Or lack thereof. This past Friday, Paramount Pictures announced that Oliver Stone will be directing what will be the first high-profile film about 9/11, based on the actual events surrounding the rescue of two police officers (one of whom will be played by Nicolas Cage) trapped in the rubble (for details on what happened, see Rebecca Liss’ 2002 report in Slate).
Rachel Abramowitz in the LA Times has an overview of the fears many are already expressing that Stone, who’s been known to make the odd inflammatory political statement and come up with the occasional revisionist conspiracy theory, will, oh, pour vinegar on the still gaping wound in our national psyche. Others, like Slate‘s Mickey Kaus, seem less worried that the film will be controversial than that it will simply be bad (and, despite the fact that it will almost certainly be timed to hit theaters around the fifth anniversary of the attacks, will anyone really want to watch it?). Renee Graham in the Boston Globe defends the choice of Stone as a director.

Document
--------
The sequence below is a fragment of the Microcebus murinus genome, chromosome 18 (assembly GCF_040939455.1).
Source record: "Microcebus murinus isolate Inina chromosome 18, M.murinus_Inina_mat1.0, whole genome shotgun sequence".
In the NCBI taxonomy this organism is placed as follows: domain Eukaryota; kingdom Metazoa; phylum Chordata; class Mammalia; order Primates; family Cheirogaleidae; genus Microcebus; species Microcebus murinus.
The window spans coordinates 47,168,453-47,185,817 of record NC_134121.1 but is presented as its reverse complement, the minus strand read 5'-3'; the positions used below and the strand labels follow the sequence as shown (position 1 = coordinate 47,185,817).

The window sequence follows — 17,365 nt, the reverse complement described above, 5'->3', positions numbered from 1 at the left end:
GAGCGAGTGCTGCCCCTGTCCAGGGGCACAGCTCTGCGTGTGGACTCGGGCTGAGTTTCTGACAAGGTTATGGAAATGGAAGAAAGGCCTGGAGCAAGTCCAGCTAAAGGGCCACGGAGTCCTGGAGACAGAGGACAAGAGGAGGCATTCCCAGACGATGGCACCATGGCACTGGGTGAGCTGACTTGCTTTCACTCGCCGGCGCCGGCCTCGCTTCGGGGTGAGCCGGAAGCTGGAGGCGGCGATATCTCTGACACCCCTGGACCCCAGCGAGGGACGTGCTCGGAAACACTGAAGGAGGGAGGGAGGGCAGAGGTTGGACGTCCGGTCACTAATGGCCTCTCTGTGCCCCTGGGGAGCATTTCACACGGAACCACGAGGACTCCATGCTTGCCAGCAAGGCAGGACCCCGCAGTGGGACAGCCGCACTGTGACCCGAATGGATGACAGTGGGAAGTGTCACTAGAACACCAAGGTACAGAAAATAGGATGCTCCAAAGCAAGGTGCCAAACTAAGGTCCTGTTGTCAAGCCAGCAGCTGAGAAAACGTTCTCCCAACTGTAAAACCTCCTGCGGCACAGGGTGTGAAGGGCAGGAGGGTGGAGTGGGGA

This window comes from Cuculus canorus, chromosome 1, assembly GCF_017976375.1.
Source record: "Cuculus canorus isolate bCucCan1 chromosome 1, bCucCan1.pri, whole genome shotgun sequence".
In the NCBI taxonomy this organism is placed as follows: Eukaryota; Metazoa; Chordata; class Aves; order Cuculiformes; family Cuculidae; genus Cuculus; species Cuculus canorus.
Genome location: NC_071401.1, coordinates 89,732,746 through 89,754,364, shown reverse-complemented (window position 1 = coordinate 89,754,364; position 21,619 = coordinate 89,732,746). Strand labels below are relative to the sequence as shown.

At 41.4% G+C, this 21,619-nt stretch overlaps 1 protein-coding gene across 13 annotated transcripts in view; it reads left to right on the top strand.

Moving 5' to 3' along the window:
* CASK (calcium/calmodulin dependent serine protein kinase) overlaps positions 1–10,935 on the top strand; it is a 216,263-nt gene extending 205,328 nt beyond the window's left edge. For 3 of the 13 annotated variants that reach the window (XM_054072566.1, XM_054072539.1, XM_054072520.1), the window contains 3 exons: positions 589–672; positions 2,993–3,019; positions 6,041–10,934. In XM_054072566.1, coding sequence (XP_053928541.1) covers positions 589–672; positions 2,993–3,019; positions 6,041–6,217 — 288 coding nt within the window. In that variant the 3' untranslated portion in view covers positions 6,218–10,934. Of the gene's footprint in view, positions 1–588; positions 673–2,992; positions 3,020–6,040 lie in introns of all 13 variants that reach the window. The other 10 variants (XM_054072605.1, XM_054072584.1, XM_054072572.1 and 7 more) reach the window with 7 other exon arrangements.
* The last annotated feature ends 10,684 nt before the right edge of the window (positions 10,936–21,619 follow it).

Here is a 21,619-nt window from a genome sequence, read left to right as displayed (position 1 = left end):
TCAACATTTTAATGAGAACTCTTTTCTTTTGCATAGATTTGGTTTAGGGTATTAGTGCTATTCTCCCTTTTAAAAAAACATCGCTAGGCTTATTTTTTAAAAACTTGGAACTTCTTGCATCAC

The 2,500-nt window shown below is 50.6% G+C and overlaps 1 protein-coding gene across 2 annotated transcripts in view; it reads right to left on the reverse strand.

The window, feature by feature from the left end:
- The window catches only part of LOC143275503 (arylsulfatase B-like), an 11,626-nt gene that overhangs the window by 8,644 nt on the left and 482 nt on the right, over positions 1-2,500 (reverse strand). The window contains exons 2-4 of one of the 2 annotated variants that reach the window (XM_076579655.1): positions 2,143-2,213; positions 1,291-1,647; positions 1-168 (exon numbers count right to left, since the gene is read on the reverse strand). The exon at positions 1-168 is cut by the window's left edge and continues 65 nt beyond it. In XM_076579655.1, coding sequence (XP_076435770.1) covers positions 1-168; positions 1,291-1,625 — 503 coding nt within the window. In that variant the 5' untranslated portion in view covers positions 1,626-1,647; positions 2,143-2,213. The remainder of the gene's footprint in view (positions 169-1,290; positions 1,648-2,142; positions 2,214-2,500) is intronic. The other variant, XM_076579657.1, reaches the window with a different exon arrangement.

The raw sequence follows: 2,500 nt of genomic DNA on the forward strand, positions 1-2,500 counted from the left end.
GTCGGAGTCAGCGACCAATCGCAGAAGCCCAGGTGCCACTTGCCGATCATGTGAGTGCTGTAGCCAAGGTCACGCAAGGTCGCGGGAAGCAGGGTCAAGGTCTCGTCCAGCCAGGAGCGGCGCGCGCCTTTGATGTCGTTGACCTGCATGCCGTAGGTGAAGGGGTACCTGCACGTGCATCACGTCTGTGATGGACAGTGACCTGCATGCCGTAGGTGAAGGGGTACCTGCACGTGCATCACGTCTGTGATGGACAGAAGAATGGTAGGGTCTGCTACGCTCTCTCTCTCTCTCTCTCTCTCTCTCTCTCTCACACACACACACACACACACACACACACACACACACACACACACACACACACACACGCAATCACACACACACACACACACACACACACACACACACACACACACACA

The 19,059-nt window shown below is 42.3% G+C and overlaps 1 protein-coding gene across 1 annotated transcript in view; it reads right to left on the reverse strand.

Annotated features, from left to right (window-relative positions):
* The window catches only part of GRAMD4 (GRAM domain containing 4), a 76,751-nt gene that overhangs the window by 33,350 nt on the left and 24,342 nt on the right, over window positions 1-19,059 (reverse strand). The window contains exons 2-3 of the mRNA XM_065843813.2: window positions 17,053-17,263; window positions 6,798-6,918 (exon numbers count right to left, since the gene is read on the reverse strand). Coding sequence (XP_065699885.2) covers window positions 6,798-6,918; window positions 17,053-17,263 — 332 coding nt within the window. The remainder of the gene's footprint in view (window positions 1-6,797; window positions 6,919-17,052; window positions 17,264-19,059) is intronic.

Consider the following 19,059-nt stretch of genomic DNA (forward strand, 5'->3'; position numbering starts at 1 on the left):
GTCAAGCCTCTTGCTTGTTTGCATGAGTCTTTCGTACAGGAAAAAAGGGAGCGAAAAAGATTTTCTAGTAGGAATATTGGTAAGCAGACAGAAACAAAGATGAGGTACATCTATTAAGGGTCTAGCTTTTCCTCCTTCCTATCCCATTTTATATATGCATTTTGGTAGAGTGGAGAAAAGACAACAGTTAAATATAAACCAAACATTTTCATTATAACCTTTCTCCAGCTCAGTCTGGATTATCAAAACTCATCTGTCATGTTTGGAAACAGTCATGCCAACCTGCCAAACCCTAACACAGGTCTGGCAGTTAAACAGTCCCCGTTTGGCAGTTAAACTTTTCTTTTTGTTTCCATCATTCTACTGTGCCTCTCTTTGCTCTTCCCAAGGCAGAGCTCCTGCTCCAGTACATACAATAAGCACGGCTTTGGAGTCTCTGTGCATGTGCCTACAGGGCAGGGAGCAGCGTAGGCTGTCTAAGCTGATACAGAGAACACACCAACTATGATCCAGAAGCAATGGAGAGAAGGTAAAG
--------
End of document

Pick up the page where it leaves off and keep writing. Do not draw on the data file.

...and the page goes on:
As for us, we’re having a hard time getting hot under the collar about this. Stone’s been off his game for quite a while now ("Alexander" was so good-bad it was almost bad-bad again, but our infinite appetite for kitsch saved it for us), and even then, the subject matter is still so tender we can’t imagine that he would (or could, given the story arc) have the balls to use the film to make political jabs. If anything, the film will probably be boring, with Nicolas Cage running around, furrowing his brow into the shape of an Oscar.
+ Stone, Cage to Team Up on Film About 9/11 (AP)
+ An Unlikely Hero (Slate)
+ Stone assesses Sept. 11 project (LA Times)
+ Keep Oliver Stone Away from 9/11! (Slate)
+ How will Stone’s history play 9/11? (Boston Globe)